Non-profit organizations are formed for many reasons:
- To answer a societal need
- To provide a community service
- To support a specific constituency
In some cases, non-profits are created to fill a gap in what a society, government, or community can provide.
In 1988, it was recognized by then Mayor of Boston, Ray Flynn, that there was little or no money available, public or private, to provide literacy classes or services for adults – neither native English speakers nor immigrants to the city.
With thousands of people needing such services, a public and private sector partnership was established to fill the gap. First Literacy (formerly known as Boston Adult Literacy Fund) was founded to raise money for adult literacy education programs in the City of Boston.
For almost 30 years, First Literacy has been providing grants and professional development to Adult Basic Education (ABE) and English for Speakers of Other Languages (ESOL) teachers and scholarships for adult learners in the greater Boston area.
Today, the need for English literacy services is even greater than in 1988. Over 16,000 adults – native English speakers, immigrants, and refugees – are waiting for literacy services in Massachusetts.
Lack of literacy skills is a personal strain, as well as a societal problem. An adult who cannot speak, read, or write proficiently in English will struggle to provide for themselves and their families; they are often isolated due to embarrassment, and are less able to contribute to their community. According to ProLiteracy, low literacy costs the U.S. $225 billion or more each year in non-productivity in the workforce, crime, and loss of tax revenue due to unemployment.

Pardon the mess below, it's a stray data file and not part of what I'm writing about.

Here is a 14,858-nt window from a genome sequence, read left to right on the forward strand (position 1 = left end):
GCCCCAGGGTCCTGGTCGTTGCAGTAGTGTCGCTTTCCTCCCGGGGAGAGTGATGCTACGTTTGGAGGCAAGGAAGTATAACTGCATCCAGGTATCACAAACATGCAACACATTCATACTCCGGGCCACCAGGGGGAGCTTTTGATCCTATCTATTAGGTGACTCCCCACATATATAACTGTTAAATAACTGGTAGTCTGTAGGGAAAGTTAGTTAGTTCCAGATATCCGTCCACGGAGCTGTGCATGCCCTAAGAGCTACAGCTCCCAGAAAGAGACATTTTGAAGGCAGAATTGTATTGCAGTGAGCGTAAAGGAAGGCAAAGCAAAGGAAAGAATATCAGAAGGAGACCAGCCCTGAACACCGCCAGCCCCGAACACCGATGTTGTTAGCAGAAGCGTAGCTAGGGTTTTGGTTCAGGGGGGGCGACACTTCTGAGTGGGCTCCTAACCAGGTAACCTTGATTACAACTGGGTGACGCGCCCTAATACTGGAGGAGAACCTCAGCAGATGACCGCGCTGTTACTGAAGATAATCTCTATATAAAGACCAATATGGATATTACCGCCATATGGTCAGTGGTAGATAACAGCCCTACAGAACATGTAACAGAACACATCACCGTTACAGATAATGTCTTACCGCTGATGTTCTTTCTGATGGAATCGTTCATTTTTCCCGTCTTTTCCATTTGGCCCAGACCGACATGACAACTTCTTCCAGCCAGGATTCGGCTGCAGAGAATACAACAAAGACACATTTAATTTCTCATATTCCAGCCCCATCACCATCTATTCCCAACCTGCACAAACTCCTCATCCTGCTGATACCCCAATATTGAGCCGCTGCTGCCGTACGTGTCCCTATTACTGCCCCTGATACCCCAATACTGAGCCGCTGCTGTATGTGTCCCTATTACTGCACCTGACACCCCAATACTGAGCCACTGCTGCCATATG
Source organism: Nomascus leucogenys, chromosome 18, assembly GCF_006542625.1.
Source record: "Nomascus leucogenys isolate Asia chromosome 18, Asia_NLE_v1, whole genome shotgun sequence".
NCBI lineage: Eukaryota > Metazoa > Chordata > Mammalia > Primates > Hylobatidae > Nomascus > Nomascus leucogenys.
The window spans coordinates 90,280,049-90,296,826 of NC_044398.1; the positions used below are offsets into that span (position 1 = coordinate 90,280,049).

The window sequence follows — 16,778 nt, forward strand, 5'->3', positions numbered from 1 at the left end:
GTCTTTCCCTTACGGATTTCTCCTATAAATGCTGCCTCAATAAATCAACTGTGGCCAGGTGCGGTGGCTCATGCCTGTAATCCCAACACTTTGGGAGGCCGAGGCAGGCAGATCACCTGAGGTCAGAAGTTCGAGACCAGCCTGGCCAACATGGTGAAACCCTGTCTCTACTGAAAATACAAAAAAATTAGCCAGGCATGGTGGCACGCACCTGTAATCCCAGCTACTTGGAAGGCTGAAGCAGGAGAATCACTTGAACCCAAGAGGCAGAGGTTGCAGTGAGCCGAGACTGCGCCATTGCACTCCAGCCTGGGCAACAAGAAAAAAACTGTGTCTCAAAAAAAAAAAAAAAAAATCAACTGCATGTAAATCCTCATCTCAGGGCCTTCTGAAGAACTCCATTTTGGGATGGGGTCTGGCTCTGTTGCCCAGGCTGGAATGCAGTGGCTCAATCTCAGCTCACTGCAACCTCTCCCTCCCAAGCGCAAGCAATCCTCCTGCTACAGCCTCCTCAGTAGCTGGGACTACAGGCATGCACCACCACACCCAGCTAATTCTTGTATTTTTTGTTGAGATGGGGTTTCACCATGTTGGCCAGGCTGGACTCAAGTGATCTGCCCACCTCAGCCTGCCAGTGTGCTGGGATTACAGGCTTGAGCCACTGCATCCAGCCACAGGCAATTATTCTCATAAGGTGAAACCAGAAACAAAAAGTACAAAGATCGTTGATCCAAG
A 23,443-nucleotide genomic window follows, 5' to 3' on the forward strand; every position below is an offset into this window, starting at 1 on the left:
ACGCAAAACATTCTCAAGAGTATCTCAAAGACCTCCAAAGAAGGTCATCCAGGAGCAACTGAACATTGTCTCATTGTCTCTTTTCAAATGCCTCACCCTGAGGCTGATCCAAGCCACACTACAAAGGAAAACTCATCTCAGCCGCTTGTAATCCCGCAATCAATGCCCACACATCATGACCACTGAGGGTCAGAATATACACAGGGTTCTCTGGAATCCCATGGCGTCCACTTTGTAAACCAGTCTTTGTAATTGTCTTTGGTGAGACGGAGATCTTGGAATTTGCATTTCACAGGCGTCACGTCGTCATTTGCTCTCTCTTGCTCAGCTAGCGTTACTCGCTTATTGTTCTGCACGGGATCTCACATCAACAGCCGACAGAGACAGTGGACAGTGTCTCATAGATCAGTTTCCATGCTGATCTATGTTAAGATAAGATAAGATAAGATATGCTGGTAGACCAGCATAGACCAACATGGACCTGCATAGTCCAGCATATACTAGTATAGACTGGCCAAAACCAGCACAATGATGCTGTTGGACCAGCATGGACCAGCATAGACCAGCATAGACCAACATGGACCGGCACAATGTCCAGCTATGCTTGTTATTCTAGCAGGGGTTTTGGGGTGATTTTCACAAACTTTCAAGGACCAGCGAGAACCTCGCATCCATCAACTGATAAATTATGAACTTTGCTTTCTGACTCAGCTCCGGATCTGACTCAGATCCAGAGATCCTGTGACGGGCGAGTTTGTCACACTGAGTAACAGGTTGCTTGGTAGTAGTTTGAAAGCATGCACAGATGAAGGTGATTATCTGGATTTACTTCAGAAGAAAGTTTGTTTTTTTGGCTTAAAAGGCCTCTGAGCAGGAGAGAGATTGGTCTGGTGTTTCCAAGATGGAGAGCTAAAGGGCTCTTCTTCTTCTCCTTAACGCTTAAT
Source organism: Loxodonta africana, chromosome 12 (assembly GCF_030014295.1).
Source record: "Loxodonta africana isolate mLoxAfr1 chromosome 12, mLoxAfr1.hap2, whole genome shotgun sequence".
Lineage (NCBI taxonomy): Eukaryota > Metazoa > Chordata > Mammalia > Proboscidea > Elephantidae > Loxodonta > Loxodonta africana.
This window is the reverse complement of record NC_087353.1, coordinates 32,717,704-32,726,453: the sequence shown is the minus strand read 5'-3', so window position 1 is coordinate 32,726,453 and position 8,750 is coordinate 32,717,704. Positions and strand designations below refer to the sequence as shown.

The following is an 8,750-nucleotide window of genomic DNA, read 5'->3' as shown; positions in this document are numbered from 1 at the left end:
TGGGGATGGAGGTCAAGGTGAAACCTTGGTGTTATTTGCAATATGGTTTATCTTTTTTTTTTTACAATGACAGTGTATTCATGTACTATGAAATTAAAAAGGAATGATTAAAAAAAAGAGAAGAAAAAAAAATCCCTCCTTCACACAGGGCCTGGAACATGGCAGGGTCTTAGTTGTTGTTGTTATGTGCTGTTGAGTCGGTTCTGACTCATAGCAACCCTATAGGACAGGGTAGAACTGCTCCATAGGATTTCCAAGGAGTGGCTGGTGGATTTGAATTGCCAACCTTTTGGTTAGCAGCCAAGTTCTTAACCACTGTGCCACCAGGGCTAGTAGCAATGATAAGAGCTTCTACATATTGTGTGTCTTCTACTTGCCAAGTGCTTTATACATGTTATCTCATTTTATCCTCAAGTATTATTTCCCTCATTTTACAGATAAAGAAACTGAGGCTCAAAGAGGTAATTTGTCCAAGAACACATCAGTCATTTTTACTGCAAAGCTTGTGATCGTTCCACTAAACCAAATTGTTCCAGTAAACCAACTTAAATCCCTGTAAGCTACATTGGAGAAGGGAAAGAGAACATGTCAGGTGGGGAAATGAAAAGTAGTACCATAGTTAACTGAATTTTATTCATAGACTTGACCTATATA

As a society, lack of literacy skills creates additional costs to health and human services due to people not being able to access appropriate health care and understand the need for preventative care. Low-literate adults struggle to advocate for their families, participate in their children’s schooling, and attain higher paying jobs.
We need adult literacy education. Unfortunately, government funding is contracting and becoming more difficult to access. Seeking private funding is a full-time job for many non-profits and community-based small organizations, thus detracting from their ability to provide services.
First Literacy, with its expertise in ABE and ESOL for adults, provides small innovation grants and free professional development for the literacy programs that are such an important player in the health and welfare of our society.
First Literacy’s mission is to ensure that adults with low-literacy or limited English proficiency have high-quality educational opportunities that enable them to thrive as individuals and as family members, in their workplaces, and in their communities.
It should be our personal mandate and obligation as well.
By Karen Morrissey, First Literacy Board Member